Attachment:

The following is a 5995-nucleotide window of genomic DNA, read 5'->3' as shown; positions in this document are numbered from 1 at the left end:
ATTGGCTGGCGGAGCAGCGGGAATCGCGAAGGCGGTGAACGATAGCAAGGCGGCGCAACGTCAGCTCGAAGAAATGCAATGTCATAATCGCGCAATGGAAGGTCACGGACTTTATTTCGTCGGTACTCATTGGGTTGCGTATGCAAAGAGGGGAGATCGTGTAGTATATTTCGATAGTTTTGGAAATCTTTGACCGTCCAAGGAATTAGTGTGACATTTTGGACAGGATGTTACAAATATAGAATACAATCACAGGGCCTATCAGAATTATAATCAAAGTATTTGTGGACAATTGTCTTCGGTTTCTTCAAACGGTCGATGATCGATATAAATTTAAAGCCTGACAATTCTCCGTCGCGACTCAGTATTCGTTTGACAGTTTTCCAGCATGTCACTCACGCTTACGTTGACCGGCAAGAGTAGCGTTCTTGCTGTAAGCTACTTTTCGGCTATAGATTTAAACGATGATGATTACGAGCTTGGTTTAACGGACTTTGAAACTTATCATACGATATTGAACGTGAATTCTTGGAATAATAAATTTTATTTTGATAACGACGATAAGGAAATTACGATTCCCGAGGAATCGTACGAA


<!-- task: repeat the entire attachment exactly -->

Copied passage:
The following is a 5995-nucleotide window of genomic DNA, read 5'->3' as shown; positions in this document are numbered from 1 at the left end:
ATTGGCTGGCGGAGCAGCGGGAATCGCGAAGGCGGTGAACGATAGCAAGGCGGCGCAACGTCAGCTCGAAGAAATGCAATGTCATAATCGCGCAATGGAAGGTCACGGACTTTATTTCGTCGGTACTCATTGGGTTGCGTATGCAAAGAGGGGAGATCGTGTAGTATATTTCGATAGTTTTGGAAATCTTTGACCGTCCAAGGAATTAGTGTGACATTTTGGACAGGATGTTACAAATATAGAATACAATCACAGGGCCTATCAGAATTATAATCAAAGTATTTGTGGACAATTGTCTTCGGTTTCTTCAAACGGTCGATGATCGATATAAATTTAAAGCCTGACAATTCTCCGTCGCGACTCAGTATTCGTTTGACAGTTTTCCAGCATGTCACTCACGCTTACGTTGACCGGCAAGAGTAGCGTTCTTGCTGTAAGCTACTTTTCGGCTATAGATTTAAACGATGATGATTACGAGCTTGGTTTAACGGACTTTGAAACTTATCATACGATATTGAACGTGAATTCTTGGAATAATAAATTTTATTTTGATAACGACGATAAGGAAATTACGATTCCCGAGGAATCGTACGAA